Costa Rica sport fishermen: We’re no angels – The Tico Times

costa-rica-sport-fishermen:-we’re-no-angels-–-the-tico-times

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This old fisherman is about to open a can of worms again. I’m sure I will hear about, it but I would be a hypocrite if I didn’t mention it. I’ve come down hard lately on the longline fleet. There are some responsible captains in that fleet and it is the bad ones that do the damage and tarnish the rest. The same applies in the sport fishing and charter fleets. We are not all angels.
Probably the number one thing sport fishermen and charter crews do illegally is pull large fish out of the water for a hero shot photo before releasing the fish. Especially sailfish and at times even marlin.
This greatly reduces the fish’s chance of survival as they are too big to lift out of water and are dragged across the gunnel, removing a protective coating nature gives them. Almost annually, I write about this but the practice is still common even though the fine to do so is 2 million colones. More on hero shots can be found at Costa Rica Fishing: The Evolution of the Hero Shot – (ticotimes.net).
Not respecting the regulations on limits is common, although personally I don’t think the ruling was very well thought out. The ruling is sport fishermen can keep five fish a day total no matter the species as long as it is legal to take, but it is a little confusing how the regulation works.
For example, it is different for people fishing in a boat than people fishing from shore. If four friends go out in a boat they can take home a total of five fish between them for a total of five fish. It doesn´t matter if it is five two-pound snapper or five 60-pound tuna. If the same four people go fishing from shore, they can take home five fish apiece for a total of 20 fish.
All anglers are required to have a fishing license whether they are fishing in a boat or from shore. Unless you are fishing out of one of the marinas, the chances of getting hit by lighting are probably greater than ever getting checked for a fishing license.
They used to be especially expensive for tourists but the price has been reduced for eight-day permits (which are now $16.95 and they discontinued one day permits which were $6) and more people are buying licenses for their clients. Boaters also have to have an additional license for their boats and they are very expensive.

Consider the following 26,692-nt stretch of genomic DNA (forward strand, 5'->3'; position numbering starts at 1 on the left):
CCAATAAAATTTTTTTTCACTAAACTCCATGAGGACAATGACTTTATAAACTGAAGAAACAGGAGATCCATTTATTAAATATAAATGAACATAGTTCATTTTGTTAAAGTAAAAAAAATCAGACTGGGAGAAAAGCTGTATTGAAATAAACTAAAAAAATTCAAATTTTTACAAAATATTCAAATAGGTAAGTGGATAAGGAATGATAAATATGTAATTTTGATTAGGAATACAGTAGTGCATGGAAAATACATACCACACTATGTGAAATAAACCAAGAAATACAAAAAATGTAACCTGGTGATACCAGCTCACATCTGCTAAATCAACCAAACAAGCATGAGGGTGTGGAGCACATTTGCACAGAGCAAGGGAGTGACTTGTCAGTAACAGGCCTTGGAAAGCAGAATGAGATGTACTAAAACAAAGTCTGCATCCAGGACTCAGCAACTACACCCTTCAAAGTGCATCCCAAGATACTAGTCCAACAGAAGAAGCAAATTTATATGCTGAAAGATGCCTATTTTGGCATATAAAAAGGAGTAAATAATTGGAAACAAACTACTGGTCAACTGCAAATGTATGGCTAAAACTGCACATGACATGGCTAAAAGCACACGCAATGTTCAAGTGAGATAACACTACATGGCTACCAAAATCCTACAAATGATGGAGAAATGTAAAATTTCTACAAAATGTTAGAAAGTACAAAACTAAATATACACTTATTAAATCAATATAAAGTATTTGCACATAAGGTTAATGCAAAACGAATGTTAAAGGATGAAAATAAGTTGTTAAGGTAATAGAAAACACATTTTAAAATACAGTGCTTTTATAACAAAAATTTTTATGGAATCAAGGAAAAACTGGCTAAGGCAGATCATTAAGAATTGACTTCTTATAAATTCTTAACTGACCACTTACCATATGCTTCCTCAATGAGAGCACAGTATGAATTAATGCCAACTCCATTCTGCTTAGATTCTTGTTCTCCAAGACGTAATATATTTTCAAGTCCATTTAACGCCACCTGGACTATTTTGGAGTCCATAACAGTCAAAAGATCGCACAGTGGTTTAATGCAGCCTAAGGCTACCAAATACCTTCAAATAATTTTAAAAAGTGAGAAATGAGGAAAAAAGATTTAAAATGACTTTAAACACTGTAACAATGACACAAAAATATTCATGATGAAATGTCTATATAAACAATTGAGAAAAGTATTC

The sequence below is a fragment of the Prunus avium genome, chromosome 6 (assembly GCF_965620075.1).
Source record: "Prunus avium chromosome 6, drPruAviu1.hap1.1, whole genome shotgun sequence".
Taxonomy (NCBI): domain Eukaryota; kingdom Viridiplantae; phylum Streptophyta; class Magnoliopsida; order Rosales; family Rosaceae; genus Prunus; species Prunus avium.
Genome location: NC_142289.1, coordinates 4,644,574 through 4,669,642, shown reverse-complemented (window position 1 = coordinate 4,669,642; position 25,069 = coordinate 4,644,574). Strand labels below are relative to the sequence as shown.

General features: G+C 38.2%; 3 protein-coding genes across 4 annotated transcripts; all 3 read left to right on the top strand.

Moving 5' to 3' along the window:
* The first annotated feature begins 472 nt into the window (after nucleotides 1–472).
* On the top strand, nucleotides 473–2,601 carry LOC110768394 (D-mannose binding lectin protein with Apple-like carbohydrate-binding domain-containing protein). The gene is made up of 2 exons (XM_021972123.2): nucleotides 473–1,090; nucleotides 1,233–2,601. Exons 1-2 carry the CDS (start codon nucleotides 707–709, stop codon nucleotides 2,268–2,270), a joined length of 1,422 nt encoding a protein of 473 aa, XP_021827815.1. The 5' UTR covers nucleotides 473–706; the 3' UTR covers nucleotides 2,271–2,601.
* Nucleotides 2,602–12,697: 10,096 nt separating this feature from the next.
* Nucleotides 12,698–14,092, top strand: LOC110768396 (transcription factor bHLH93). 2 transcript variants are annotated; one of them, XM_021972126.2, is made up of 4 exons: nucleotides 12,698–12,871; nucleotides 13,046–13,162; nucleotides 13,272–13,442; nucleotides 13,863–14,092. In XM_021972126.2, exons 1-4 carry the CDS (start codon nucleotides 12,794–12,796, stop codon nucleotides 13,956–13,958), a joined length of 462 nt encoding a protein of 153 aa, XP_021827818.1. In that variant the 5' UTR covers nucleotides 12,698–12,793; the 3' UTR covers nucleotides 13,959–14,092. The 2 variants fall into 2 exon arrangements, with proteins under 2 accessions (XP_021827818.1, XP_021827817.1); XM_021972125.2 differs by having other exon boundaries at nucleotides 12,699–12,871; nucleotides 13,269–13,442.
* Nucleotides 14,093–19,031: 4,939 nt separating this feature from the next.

Unlike many places in the world where monies brought in for license fees are used for enforcement of fishing regulations, in Costa Rica they go into a general fund. The attitude of many was, if the money is not going to enforcement, it is not fair to be charged so much for the license and if the chances of getting checked are slim, why bother.
Chartering without permits. It is not easy to be a legal charter operation in Costa Rica. There are many licenses and other requirements from the tourist board that are either difficult to get or some don´t want to be bothered. It is difficult to enforce on the water because the people doing the illegal charter will tell the clients to say to the authorities that they are just friends going fishing if stopped and not a charter.
Many of the tourists agree because the pirate charter usually undersold the legal competitors or they don’t understand the possible consequences. Some are bold enough to advertise on the internet. What they may not realize is, if there is an accident and they are not 100% legal to operate, any type of insurance they have in Costa Rica will be null and void. If they advertise on the internet in the United States it opens them up to lawsuits filed in the U.S. where attorneys have much bigger appetites than Costa Rica attorneys.